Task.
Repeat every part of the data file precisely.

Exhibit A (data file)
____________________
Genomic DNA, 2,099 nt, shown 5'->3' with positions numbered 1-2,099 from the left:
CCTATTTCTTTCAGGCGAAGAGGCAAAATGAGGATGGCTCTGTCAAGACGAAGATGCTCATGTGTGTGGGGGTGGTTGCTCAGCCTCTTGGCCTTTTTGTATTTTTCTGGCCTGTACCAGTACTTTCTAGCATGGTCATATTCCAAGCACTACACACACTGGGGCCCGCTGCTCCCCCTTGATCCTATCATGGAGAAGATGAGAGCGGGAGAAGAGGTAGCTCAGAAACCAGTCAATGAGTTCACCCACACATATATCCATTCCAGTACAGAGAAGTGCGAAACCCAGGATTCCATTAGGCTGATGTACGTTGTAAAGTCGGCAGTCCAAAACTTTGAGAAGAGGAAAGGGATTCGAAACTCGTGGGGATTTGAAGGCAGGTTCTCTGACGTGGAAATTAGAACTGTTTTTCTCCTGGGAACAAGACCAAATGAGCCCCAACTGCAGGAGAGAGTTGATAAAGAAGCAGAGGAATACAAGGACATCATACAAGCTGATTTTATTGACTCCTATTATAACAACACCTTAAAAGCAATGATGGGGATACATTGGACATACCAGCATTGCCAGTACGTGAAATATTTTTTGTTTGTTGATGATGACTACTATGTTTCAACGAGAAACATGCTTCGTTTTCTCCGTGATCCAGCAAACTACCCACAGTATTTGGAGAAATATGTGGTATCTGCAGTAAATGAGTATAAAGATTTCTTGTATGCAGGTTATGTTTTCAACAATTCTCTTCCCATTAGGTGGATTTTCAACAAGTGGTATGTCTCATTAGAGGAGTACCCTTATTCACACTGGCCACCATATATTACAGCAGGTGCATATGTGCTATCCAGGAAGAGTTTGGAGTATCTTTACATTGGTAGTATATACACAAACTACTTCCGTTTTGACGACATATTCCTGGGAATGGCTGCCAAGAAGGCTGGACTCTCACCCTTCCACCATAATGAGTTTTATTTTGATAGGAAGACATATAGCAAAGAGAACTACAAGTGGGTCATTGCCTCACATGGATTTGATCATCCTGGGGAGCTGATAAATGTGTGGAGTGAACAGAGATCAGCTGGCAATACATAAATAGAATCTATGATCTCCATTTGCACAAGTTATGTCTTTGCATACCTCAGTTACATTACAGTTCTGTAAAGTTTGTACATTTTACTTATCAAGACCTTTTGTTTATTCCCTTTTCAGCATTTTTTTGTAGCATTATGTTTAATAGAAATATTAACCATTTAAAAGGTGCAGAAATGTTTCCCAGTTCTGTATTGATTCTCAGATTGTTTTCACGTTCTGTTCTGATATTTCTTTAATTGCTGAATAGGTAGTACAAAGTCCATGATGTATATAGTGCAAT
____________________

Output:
Genomic DNA, 2,099 nt, shown 5'->3' with positions numbered 1-2,099 from the left:
CCTATTTCTTTCAGGCGAAGAGGCAAAATGAGGATGGCTCTGTCAAGACGAAGATGCTCATGTGTGTGGGGGTGGTTGCTCAGCCTCTTGGCCTTTTTGTATTTTTCTGGCCTGTACCAGTACTTTCTAGCATGGTCATATTCCAAGCACTACACACACTGGGGCCCGCTGCTCCCCCTTGATCCTATCATGGAGAAGATGAGAGCGGGAGAAGAGGTAGCTCAGAAACCAGTCAATGAGTTCACCCACACATATATCCATTCCAGTACAGAGAAGTGCGAAACCCAGGATTCCATTAGGCTGATGTACGTTGTAAAGTCGGCAGTCCAAAACTTTGAGAAGAGGAAAGGGATTCGAAACTCGTGGGGATTTGAAGGCAGGTTCTCTGACGTGGAAATTAGAACTGTTTTTCTCCTGGGAACAAGACCAAATGAGCCCCAACTGCAGGAGAGAGTTGATAAAGAAGCAGAGGAATACAAGGACATCATACAAGCTGATTTTATTGACTCCTATTATAACAACACCTTAAAAGCAATGATGGGGATACATTGGACATACCAGCATTGCCAGTACGTGAAATATTTTTTGTTTGTTGATGATGACTACTATGTTTCAACGAGAAACATGCTTCGTTTTCTCCGTGATCCAGCAAACTACCCACAGTATTTGGAGAAATATGTGGTATCTGCAGTAAATGAGTATAAAGATTTCTTGTATGCAGGTTATGTTTTCAACAATTCTCTTCCCATTAGGTGGATTTTCAACAAGTGGTATGTCTCATTAGAGGAGTACCCTTATTCACACTGGCCACCATATATTACAGCAGGTGCATATGTGCTATCCAGGAAGAGTTTGGAGTATCTTTACATTGGTAGTATATACACAAACTACTTCCGTTTTGACGACATATTCCTGGGAATGGCTGCCAAGAAGGCTGGACTCTCACCCTTCCACCATAATGAGTTTTATTTTGATAGGAAGACATATAGCAAAGAGAACTACAAGTGGGTCATTGCCTCACATGGATTTGATCATCCTGGGGAGCTGATAAATGTGTGGAGTGAACAGAGATCAGCTGGCAATACATAAATAGAATCTATGATCTCCATTTGCACAAGTTATGTCTTTGCATACCTCAGTTACATTACAGTTCTGTAAAGTTTGTACATTTTACTTATCAAGACCTTTTGTTTATTCCCTTTTCAGCATTTTTTTGTAGCATTATGTTTAATAGAAATATTAACCATTTAAAAGGTGCAGAAATGTTTCCCAGTTCTGTATTGATTCTCAGATTGTTTTCACGTTCTGTTCTGATATTTCTTTAATTGCTGAATAGGTAGTACAAAGTCCATGATGTATATAGTGCAAT